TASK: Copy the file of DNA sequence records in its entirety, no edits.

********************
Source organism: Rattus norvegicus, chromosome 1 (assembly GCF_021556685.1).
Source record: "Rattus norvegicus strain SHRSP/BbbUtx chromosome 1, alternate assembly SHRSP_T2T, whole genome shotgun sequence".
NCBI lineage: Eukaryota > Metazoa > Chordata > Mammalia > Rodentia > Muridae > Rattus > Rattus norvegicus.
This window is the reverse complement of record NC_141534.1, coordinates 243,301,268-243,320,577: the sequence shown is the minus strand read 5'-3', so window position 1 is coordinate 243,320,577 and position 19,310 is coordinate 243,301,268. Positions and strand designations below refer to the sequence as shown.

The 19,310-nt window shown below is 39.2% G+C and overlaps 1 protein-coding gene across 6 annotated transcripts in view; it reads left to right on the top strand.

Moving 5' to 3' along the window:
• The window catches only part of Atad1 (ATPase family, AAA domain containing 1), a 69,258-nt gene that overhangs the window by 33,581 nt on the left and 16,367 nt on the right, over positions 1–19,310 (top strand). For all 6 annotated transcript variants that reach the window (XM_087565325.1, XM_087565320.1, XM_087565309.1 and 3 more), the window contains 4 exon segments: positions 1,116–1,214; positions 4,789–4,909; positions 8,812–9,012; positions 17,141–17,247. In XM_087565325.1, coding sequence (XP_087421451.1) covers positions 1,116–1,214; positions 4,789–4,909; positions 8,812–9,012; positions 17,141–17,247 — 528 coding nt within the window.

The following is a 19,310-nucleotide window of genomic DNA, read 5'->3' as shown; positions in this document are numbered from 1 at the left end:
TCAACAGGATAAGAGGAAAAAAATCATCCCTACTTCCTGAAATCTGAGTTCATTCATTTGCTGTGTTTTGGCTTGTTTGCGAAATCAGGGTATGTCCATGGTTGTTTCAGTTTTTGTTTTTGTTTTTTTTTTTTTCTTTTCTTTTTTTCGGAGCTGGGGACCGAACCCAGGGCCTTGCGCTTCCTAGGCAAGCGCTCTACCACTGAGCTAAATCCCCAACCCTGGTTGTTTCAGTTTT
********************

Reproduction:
Source organism: Rattus norvegicus, chromosome 1 (assembly GCF_021556685.1).
Source record: "Rattus norvegicus strain SHRSP/BbbUtx chromosome 1, alternate assembly SHRSP_T2T, whole genome shotgun sequence".
NCBI lineage: Eukaryota > Metazoa > Chordata > Mammalia > Rodentia > Muridae > Rattus > Rattus norvegicus.
This window is the reverse complement of record NC_141534.1, coordinates 243,301,268-243,320,577: the sequence shown is the minus strand read 5'-3', so window position 1 is coordinate 243,320,577 and position 19,310 is coordinate 243,301,268. Positions and strand designations below refer to the sequence as shown.

The 19,310-nt window shown below is 39.2% G+C and overlaps 1 protein-coding gene across 6 annotated transcripts in view; it reads left to right on the top strand.

Moving 5' to 3' along the window:
• The window catches only part of Atad1 (ATPase family, AAA domain containing 1), a 69,258-nt gene that overhangs the window by 33,581 nt on the left and 16,367 nt on the right, over positions 1–19,310 (top strand). For all 6 annotated transcript variants that reach the window (XM_087565325.1, XM_087565320.1, XM_087565309.1 and 3 more), the window contains 4 exon segments: positions 1,116–1,214; positions 4,789–4,909; positions 8,812–9,012; positions 17,141–17,247. In XM_087565325.1, coding sequence (XP_087421451.1) covers positions 1,116–1,214; positions 4,789–4,909; positions 8,812–9,012; positions 17,141–17,247 — 528 coding nt within the window.

The following is a 19,310-nucleotide window of genomic DNA, read 5'->3' as shown; positions in this document are numbered from 1 at the left end:
TCAACAGGATAAGAGGAAAAAAATCATCCCTACTTCCTGAAATCTGAGTTCATTCATTTGCTGTGTTTTGGCTTGTTTGCGAAATCAGGGTATGTCCATGGTTGTTTCAGTTTTTGTTTTTGTTTTTTTTTTTTTCTTTTCTTTTTTTCGGAGCTGGGGACCGAACCCAGGGCCTTGCGCTTCCTAGGCAAGCGCTCTACCACTGAGCTAAATCCCCAACCCTGGTTGTTTCAGTTTT